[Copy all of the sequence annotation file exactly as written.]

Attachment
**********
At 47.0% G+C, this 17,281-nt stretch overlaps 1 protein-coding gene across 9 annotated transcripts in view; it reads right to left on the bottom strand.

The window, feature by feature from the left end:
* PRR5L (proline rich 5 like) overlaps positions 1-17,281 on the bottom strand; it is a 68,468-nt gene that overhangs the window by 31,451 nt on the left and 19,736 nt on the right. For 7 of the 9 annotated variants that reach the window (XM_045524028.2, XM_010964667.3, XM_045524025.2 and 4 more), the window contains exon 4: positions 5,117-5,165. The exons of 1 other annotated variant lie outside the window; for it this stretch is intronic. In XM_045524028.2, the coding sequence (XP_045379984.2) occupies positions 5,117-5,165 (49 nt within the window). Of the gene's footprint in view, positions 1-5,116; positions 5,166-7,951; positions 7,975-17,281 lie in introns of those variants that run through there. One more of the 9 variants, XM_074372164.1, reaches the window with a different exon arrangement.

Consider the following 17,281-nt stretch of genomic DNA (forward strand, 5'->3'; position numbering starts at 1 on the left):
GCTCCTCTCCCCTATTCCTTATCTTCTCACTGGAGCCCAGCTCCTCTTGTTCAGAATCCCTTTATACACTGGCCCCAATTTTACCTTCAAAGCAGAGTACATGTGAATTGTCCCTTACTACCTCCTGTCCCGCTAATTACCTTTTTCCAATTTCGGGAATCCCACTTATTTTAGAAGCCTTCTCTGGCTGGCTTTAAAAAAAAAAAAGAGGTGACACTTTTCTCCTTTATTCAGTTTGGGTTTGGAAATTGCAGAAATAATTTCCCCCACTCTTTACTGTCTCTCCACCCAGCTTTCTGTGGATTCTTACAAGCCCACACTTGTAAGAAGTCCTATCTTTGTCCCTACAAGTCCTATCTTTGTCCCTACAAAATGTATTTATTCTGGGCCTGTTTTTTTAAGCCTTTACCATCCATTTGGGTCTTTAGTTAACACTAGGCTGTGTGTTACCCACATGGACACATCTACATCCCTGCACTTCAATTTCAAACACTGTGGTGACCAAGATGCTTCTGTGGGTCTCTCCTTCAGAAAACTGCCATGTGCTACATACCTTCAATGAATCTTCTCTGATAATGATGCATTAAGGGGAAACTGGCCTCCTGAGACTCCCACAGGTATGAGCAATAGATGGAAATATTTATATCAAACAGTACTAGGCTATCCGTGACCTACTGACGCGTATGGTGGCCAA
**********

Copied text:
At 47.0% G+C, this 17,281-nt stretch overlaps 1 protein-coding gene across 9 annotated transcripts in view; it reads right to left on the bottom strand.

The window, feature by feature from the left end:
* PRR5L (proline rich 5 like) overlaps positions 1-17,281 on the bottom strand; it is a 68,468-nt gene that overhangs the window by 31,451 nt on the left and 19,736 nt on the right. For 7 of the 9 annotated variants that reach the window (XM_045524028.2, XM_010964667.3, XM_045524025.2 and 4 more), the window contains exon 4: positions 5,117-5,165. The exons of 1 other annotated variant lie outside the window; for it this stretch is intronic. In XM_045524028.2, the coding sequence (XP_045379984.2) occupies positions 5,117-5,165 (49 nt within the window). Of the gene's footprint in view, positions 1-5,116; positions 5,166-7,951; positions 7,975-17,281 lie in introns of those variants that run through there. One more of the 9 variants, XM_074372164.1, reaches the window with a different exon arrangement.

Consider the following 17,281-nt stretch of genomic DNA (forward strand, 5'->3'; position numbering starts at 1 on the left):
GCTCCTCTCCCCTATTCCTTATCTTCTCACTGGAGCCCAGCTCCTCTTGTTCAGAATCCCTTTATACACTGGCCCCAATTTTACCTTCAAAGCAGAGTACATGTGAATTGTCCCTTACTACCTCCTGTCCCGCTAATTACCTTTTTCCAATTTCGGGAATCCCACTTATTTTAGAAGCCTTCTCTGGCTGGCTTTAAAAAAAAAAAAGAGGTGACACTTTTCTCCTTTATTCAGTTTGGGTTTGGAAATTGCAGAAATAATTTCCCCCACTCTTTACTGTCTCTCCACCCAGCTTTCTGTGGATTCTTACAAGCCCACACTTGTAAGAAGTCCTATCTTTGTCCCTACAAGTCCTATCTTTGTCCCTACAAAATGTATTTATTCTGGGCCTGTTTTTTTAAGCCTTTACCATCCATTTGGGTCTTTAGTTAACACTAGGCTGTGTGTTACCCACATGGACACATCTACATCCCTGCACTTCAATTTCAAACACTGTGGTGACCAAGATGCTTCTGTGGGTCTCTCCTTCAGAAAACTGCCATGTGCTACATACCTTCAATGAATCTTCTCTGATAATGATGCATTAAGGGGAAACTGGCCTCCTGAGACTCCCACAGGTATGAGCAATAGATGGAAATATTTATATCAAACAGTACTAGGCTATCCGTGACCTACTGACGCGTATGGTGGCCAA